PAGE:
Newly-rich candidates promise cash handouts if elected
China's local village leaders, long trumpeted by Beijing as an experiment in grass-roots democratization, are increasingly being elected on the basis of post-election cash payments to villagers, recent investigative reporting by RFA's Mandarin service has found.
In a village near Hejing city, in the northern province of Shanxi, one candidate for the village chief�s position paid out a total of 2.3 million yuan (U.S. $278,000) during a recent election, villages told RFA reporter Gao Shan.
Villagers in Laoyaotou village, near Hejing, have a per capita annual income of around 1,000 yuan (U.S. $120). In an election for the job of village chief in April, candidates promised handouts of between 1,800 and 2,000 yuan if elected. One villager, identified only by his surname, Zhang, said the villagers were happy with the situation.
"His money-giving gesture shows he cares and he wants to reward ordinary people," Zhang said of village chief Wang Yufeng, who paid out 1,800 yuan to villagers after his election.
"Our major concern is to see if he can contribute to the prosperity of the village."
Zhang said that the amount of money handed out was less important that a perception that the future village leader would be able to increase incomes in the medium to long-term. He said the villagers were very happy with Wang's leadership so far.
"He has fulfilled every one of his campaign promises," Zhang said. "For villagers, the most important thing is to see if he can make a contribution to the well being of the village. Another candidate offered to give everyone 2,000 yuan and he wasn�t elected."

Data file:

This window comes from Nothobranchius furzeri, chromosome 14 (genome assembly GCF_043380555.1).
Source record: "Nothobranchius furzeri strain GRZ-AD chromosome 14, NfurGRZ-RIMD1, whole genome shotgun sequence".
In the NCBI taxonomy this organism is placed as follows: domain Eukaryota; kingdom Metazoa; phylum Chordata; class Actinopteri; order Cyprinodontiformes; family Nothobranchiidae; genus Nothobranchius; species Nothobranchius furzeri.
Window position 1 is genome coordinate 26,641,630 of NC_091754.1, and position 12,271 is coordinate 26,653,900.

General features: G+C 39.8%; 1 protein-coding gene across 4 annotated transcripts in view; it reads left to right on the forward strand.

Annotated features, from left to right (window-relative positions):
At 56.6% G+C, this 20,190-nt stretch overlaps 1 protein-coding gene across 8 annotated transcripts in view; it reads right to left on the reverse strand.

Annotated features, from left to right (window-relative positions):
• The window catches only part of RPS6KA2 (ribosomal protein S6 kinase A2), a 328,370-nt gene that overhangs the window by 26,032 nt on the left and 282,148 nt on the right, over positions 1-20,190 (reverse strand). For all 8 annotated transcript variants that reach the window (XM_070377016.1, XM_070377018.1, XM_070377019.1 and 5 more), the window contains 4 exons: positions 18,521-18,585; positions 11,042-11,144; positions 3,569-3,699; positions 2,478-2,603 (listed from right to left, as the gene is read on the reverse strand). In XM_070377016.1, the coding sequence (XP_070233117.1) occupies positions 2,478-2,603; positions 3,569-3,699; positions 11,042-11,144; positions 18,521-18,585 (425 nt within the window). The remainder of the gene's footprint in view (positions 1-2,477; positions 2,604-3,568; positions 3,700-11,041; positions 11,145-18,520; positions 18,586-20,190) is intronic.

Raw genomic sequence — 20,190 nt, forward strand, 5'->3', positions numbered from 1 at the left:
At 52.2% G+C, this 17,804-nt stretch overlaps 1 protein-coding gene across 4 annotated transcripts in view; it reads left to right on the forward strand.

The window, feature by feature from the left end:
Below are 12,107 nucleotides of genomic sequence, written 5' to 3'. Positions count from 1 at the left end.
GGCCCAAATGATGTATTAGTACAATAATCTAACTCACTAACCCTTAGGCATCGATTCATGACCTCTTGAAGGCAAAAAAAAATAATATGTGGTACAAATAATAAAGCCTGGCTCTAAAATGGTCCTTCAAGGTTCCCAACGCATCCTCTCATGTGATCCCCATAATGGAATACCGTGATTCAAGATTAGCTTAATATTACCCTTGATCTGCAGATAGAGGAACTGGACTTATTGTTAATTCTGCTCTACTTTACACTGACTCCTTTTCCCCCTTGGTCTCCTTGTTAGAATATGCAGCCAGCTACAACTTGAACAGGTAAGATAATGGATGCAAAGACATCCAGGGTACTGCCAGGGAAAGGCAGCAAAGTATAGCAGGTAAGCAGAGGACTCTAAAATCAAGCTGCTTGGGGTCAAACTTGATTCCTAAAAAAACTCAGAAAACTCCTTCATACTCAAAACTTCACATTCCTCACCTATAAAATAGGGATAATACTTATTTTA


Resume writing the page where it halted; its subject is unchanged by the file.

A resident of a nearby village in the same county, identified by his surname Wang, said conditions were similar in his local elections, where candidates were willing to hand out "a few hundred yuan" to villagers if elected.
While the villagers RFA contacted appeared happy with the arrangements, Chinese political experts say the practice may mask a much more serious problem of corruption and petty warlordism among local village bosses.
"I think it�s a very strange phenomenon," Yang Liyu, politics professor at Seton Hall University in the United States, told RFA.
"Strictly speaking, this is actually the practice of vote buying. When you enter the election process, it�s okay to make campaign promises, [but] offering each one 1,800 yuan or 600 yuan after you get elected would be considered illegal both in the United States and in Taiwan."
Yang said the elections in Shanxi and elsewhere in China had already set a bad precedent. "I think the central government in Beijing should be vigilant and take action against the practice," he said.#####